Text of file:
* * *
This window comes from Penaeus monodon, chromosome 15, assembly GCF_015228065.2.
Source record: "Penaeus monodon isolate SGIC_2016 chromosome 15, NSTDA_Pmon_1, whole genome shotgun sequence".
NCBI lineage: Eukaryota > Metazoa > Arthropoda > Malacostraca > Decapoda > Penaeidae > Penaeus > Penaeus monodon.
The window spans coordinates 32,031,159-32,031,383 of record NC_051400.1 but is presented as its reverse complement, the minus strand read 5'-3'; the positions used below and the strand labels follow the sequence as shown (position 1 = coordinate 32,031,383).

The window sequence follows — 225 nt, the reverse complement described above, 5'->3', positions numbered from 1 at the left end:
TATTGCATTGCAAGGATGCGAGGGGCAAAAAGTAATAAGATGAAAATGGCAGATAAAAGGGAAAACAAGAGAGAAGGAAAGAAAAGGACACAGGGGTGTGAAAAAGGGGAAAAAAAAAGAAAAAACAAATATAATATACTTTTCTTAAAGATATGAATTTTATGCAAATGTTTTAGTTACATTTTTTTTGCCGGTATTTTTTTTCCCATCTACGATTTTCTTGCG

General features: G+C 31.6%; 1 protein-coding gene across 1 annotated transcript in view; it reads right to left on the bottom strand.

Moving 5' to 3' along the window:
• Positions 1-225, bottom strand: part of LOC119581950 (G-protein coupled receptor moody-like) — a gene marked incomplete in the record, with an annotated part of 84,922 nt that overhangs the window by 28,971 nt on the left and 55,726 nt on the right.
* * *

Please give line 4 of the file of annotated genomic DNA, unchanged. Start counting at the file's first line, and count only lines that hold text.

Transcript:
The window spans coordinates 32,031,159-32,031,383 of record NC_051400.1 but is presented as its reverse complement, the minus strand read 5'-3'; the positions used below and the strand labels follow the sequence as shown (position 1 = coordinate 32,031,383).